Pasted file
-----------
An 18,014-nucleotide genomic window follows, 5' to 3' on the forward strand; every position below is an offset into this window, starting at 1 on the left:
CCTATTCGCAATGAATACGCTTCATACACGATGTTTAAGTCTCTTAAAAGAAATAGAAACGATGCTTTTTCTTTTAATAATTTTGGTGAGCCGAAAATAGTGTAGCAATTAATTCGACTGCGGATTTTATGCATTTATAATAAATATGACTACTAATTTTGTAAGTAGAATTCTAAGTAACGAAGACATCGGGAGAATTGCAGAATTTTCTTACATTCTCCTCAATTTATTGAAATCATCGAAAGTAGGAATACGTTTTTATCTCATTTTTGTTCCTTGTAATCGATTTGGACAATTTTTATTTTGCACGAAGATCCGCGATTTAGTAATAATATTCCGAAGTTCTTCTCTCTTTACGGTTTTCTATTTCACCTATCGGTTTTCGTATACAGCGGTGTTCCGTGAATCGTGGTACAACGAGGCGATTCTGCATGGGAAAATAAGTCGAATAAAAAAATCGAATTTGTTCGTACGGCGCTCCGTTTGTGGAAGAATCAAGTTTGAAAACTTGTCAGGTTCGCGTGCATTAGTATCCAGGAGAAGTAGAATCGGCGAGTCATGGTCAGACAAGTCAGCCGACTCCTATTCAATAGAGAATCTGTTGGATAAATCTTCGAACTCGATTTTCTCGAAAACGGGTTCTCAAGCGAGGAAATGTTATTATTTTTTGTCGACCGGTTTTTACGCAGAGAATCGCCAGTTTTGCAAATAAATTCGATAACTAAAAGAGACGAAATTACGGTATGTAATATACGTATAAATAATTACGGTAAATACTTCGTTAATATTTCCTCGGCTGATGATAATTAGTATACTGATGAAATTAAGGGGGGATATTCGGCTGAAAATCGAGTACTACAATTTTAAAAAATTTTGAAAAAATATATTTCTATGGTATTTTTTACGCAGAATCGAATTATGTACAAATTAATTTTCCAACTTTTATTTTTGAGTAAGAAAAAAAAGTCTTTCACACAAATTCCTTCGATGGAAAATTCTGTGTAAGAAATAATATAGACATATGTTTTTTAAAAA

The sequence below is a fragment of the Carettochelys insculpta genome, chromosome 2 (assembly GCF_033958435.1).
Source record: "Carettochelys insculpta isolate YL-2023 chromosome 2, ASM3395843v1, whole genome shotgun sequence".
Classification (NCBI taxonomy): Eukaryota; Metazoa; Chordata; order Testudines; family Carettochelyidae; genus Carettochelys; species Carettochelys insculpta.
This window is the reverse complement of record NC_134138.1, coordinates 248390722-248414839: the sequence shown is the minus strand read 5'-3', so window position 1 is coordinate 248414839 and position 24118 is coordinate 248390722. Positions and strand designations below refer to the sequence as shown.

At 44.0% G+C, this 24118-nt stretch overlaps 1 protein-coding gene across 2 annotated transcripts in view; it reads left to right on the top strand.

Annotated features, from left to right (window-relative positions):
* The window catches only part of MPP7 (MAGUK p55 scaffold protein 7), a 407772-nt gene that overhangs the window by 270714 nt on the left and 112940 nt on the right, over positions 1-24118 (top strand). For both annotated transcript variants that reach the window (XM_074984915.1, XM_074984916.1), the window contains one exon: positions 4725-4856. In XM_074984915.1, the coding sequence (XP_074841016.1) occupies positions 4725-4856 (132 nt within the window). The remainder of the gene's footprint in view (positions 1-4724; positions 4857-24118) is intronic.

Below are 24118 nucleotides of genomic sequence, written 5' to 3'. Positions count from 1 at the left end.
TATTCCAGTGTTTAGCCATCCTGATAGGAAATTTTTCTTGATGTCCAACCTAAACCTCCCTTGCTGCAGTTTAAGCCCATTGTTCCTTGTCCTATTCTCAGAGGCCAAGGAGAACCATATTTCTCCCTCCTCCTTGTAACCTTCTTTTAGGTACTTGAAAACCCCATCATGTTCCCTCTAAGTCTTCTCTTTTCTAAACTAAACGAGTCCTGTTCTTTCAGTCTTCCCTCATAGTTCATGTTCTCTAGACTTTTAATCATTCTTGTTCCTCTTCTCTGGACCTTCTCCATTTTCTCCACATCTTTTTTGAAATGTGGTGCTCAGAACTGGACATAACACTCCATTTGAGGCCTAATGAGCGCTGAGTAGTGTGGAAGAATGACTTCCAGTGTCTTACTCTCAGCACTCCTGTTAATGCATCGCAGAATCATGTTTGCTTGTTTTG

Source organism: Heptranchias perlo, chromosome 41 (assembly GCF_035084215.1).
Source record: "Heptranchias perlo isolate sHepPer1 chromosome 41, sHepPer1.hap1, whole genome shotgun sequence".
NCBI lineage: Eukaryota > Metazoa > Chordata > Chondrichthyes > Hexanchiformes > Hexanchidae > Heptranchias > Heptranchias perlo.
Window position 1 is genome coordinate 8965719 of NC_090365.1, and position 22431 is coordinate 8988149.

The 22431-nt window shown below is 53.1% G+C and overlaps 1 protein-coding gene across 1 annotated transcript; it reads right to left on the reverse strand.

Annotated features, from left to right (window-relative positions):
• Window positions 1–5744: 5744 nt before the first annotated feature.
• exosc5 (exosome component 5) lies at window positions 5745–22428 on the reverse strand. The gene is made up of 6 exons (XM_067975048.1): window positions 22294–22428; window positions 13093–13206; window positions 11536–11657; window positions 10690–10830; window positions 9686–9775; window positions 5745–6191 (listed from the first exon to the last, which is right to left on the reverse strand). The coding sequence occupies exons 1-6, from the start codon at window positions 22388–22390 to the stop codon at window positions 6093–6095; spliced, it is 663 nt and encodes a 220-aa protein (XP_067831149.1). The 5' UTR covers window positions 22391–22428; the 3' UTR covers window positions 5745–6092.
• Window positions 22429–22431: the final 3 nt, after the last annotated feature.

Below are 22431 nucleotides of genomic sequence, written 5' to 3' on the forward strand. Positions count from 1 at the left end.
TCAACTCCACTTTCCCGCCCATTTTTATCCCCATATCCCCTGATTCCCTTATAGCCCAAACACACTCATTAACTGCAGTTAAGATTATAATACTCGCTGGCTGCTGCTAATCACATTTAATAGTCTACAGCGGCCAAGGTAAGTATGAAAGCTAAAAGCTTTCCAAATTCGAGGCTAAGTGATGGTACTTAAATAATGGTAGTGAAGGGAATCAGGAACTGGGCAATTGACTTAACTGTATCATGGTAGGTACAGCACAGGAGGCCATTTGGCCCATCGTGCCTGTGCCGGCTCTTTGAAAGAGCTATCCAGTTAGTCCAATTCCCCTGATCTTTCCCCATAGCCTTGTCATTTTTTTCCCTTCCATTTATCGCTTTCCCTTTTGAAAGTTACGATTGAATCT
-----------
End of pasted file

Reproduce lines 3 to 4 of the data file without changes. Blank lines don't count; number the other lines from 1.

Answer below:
The sequence below is a fragment of the Carettochelys insculpta genome, chromosome 2 (assembly GCF_033958435.1).
Source record: "Carettochelys insculpta isolate YL-2023 chromosome 2, ASM3395843v1, whole genome shotgun sequence".